U.S. Soldier Killed In Afghan Firefight; U.S., Afghan Troops Wounded
January 05, 2016
by Mike Eckel
WASHINGTON -- The United States says one of its soldiers has been killed and two others wounded when a joint U.S.-Afghan mission in Afghanistan's troubled Helmand Province came under attack.
Pentagon spokesman Peter Cook said on January 5 that U.S. special operations troops were near the city of Marja when the incident happened.
Taliban gains in Helmand in recent weeks have alarmed the United States and its allies, which fear that the weak Afghan government is unable to fend off an increasing number of offensives.
Cook said two medical evacuation helicopters came under fire while trying to land. He said one left the area without landing, while the other was damaged when one of its rotors hit a wall.
An unknown number of Afghan troops also were wounded in the fight, which Cook said was still ongoing late on January 5 and continued to involve U.S. forces.
"It is safe to say that Afghanistan is a dangerous place," Cook said.
'My understanding is that there may still be Americans on the ground in this immediate situation engaging with the enemy in support of Afghan forces,' he said. 'This is a fluid situation.'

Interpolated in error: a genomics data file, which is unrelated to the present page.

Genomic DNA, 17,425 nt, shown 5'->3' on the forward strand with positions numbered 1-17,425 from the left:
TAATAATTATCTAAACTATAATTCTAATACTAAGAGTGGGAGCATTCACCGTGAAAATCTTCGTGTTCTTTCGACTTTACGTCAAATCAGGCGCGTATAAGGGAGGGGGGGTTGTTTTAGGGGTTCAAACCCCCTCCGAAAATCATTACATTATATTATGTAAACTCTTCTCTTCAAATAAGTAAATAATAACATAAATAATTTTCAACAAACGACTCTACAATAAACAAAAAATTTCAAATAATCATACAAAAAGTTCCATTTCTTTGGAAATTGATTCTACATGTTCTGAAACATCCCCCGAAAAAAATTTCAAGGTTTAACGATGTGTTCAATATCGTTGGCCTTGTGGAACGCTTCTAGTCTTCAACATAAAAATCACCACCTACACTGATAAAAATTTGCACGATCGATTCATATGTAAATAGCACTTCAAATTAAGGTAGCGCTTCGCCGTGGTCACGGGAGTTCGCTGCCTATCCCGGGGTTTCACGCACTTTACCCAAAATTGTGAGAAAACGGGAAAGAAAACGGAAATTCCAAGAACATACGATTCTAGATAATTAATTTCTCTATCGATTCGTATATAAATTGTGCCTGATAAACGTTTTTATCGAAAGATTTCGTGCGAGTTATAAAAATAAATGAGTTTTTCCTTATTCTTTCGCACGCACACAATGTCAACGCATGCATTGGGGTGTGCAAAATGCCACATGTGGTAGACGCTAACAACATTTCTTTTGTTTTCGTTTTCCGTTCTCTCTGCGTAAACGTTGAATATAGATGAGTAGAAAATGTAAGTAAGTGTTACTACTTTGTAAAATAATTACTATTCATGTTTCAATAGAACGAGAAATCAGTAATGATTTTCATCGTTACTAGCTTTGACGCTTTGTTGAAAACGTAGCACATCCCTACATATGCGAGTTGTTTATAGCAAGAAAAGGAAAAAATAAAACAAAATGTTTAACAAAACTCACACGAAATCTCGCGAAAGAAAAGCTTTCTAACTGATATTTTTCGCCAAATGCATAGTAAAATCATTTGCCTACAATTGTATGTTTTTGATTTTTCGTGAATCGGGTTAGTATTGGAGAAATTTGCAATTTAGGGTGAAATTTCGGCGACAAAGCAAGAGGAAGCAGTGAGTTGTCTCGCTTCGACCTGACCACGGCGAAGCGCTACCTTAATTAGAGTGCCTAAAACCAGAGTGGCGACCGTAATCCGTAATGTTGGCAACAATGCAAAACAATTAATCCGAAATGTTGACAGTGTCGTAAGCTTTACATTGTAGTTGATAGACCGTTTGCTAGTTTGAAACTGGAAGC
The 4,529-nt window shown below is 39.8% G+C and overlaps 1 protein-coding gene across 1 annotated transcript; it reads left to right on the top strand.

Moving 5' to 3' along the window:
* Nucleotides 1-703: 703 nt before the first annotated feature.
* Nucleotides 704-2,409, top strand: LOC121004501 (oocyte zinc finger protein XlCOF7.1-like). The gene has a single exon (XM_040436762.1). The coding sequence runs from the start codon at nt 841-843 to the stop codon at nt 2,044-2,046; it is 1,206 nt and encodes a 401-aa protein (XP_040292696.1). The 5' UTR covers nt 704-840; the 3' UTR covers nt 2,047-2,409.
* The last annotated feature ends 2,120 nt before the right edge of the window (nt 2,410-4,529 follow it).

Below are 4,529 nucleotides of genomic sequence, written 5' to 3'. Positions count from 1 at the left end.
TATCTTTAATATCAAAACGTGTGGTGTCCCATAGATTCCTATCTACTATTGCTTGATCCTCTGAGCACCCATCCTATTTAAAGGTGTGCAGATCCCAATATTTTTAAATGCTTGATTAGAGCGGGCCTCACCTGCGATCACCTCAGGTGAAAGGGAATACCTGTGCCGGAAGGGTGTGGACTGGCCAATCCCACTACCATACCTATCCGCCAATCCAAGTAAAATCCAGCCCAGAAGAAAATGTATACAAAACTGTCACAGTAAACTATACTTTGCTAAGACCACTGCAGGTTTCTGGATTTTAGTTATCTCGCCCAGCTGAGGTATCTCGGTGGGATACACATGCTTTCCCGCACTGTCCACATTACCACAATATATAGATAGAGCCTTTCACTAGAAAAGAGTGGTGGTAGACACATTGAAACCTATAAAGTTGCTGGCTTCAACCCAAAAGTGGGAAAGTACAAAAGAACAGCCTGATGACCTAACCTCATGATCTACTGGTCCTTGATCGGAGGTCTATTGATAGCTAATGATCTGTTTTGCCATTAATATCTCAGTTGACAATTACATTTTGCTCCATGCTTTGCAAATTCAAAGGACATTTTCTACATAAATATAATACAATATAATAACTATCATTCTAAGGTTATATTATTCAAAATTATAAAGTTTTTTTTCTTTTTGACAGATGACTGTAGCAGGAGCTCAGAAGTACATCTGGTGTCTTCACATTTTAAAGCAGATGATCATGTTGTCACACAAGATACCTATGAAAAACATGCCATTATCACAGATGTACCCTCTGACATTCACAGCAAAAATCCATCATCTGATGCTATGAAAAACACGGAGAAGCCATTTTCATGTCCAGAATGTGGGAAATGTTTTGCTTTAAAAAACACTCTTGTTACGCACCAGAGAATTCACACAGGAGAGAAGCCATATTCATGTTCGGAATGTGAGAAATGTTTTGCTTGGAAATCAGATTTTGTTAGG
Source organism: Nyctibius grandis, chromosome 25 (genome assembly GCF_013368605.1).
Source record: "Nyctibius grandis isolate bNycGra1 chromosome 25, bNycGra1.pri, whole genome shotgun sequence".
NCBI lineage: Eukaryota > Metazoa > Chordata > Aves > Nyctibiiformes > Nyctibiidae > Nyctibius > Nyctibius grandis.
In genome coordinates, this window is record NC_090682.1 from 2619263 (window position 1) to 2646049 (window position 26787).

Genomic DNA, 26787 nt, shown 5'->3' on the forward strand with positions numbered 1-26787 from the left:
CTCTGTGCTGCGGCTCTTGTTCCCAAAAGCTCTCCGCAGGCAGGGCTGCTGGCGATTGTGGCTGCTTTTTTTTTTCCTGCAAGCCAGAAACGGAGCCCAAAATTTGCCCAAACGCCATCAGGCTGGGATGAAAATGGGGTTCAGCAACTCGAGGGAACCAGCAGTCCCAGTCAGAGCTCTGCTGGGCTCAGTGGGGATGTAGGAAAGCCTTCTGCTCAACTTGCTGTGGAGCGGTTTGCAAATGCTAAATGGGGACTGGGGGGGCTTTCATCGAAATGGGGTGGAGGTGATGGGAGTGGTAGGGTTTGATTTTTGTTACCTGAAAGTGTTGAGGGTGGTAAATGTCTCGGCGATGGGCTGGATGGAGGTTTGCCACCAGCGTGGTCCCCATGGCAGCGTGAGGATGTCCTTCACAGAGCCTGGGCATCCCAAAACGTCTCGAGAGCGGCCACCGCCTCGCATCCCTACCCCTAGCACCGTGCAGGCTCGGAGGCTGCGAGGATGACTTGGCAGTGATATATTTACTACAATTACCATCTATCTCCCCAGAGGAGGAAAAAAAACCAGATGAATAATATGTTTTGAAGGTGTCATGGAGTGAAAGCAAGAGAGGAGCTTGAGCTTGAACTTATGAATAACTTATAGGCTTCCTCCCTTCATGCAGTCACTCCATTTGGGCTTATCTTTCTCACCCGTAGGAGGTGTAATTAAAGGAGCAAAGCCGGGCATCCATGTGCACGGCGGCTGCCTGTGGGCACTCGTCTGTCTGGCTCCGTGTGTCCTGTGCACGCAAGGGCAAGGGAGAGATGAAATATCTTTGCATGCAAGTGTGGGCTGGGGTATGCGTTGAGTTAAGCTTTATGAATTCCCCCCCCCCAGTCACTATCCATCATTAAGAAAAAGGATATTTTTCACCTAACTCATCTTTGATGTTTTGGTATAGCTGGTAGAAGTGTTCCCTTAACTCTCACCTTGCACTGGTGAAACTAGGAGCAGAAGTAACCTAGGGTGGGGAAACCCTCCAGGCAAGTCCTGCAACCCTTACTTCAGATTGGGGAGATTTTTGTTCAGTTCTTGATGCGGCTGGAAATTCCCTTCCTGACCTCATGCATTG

About 12,000 U.S. and other troops are deployed in Afghanistan as part of NATO's Resolute Support mission.
Helmand, a sprawling province that stretches from the Pakistani border into central Afghanistan, has long been a stronghold of the Taliban and has seen fierce fighting in recent weeks.
Several dozen British special operations troops last month joined U.S. troops in Helmand after the town of Sangin appeared in danger of being overrun by Taliban forces.
In September, Taliban fighters seized the northern city of Kunduz -- the largest city to date -- and held it for about three days before Afghan forces, backed by U.S. air strikes, regained control.
A December 15 Defense Department report, prepared for Congress, warned that Afghanistan's security situation had deteriorated sharply in 2015.
Earlier, President Barack Obama announced a halt to the withdrawal of U.S. forces, with 9,800 troops to remain in place through most of 2016 then dropping to 5,500 by early 2017.
Copyright (c) 2016. RFE/RL, Inc. Reprinted with the permission of Radio Free Europe/Radio Liberty, 1201 Connecticut Ave., N.W. Washington DC 20036.
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